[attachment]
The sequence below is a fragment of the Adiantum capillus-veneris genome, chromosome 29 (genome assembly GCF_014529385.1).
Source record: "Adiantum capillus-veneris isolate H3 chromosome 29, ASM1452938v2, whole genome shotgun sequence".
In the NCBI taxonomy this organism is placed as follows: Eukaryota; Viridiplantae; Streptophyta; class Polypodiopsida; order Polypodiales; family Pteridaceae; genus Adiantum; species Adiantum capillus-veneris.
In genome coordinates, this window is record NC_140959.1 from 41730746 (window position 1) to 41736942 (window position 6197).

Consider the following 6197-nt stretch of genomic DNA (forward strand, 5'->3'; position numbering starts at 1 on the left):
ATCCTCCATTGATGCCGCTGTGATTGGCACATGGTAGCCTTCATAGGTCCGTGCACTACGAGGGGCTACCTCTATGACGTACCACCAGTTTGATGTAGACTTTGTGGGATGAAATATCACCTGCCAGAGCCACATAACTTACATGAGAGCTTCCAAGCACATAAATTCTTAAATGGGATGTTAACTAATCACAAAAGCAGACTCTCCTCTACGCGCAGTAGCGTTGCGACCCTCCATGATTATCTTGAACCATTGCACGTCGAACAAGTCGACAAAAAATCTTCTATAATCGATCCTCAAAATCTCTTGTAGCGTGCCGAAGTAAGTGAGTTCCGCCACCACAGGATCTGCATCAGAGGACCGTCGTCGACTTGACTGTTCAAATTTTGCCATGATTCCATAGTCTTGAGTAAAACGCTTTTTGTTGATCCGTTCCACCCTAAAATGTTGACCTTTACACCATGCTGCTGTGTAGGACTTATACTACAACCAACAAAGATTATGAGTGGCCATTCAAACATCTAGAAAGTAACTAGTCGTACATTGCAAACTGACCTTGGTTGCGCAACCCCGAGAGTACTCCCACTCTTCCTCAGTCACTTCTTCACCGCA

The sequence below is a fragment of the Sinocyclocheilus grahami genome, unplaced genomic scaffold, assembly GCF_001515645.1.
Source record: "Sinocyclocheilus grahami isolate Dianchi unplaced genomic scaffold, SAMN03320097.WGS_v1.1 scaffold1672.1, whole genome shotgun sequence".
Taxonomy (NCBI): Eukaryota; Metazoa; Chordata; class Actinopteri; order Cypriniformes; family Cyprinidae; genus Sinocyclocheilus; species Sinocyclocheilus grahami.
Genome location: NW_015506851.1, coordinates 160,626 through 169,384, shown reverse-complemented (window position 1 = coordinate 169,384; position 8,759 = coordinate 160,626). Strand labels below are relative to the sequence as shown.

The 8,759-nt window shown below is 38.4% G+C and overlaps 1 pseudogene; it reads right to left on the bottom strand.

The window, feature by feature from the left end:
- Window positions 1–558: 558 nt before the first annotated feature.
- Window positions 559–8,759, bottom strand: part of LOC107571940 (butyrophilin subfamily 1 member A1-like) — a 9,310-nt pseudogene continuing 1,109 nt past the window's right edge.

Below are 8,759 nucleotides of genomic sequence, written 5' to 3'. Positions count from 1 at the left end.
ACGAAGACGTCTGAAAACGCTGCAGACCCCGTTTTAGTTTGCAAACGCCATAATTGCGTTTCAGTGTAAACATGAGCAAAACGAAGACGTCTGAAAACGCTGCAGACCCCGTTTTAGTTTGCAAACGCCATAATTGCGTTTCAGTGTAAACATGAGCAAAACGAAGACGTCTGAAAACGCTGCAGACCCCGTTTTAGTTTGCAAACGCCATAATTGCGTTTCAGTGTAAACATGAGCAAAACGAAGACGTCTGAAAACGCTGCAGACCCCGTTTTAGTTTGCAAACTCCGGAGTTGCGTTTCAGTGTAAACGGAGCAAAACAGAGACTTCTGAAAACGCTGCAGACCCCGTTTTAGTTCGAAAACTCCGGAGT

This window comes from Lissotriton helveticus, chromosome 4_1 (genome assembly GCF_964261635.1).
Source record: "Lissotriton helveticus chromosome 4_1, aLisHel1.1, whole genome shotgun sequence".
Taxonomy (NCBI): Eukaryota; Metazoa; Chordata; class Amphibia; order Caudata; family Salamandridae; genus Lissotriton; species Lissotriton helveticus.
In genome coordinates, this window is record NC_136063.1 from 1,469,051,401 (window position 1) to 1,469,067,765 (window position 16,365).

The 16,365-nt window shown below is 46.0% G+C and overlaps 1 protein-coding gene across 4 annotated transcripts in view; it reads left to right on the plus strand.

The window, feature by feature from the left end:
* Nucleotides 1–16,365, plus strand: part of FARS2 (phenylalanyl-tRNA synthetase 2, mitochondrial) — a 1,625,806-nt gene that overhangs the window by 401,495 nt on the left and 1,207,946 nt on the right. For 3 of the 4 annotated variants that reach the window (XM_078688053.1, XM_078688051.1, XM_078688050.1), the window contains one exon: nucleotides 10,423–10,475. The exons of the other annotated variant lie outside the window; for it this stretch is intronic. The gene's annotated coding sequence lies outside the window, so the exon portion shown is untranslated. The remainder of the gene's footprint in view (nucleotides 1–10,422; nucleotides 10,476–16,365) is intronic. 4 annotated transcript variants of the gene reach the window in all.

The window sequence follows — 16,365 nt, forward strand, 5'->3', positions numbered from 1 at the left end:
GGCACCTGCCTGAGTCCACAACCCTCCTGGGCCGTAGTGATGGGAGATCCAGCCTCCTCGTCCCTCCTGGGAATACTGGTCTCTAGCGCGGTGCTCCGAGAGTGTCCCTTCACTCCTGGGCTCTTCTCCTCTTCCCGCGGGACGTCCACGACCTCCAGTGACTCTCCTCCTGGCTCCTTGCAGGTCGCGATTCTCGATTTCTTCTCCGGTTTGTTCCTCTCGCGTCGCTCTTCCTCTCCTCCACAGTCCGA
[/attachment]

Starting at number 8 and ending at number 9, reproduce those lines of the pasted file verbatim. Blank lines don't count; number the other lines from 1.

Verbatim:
Source record: "Sinocyclocheilus grahami isolate Dianchi unplaced genomic scaffold, SAMN03320097.WGS_v1.1 scaffold1672.1, whole genome shotgun sequence".
Taxonomy (NCBI): Eukaryota; Metazoa; Chordata; class Actinopteri; order Cypriniformes; family Cyprinidae; genus Sinocyclocheilus; species Sinocyclocheilus grahami.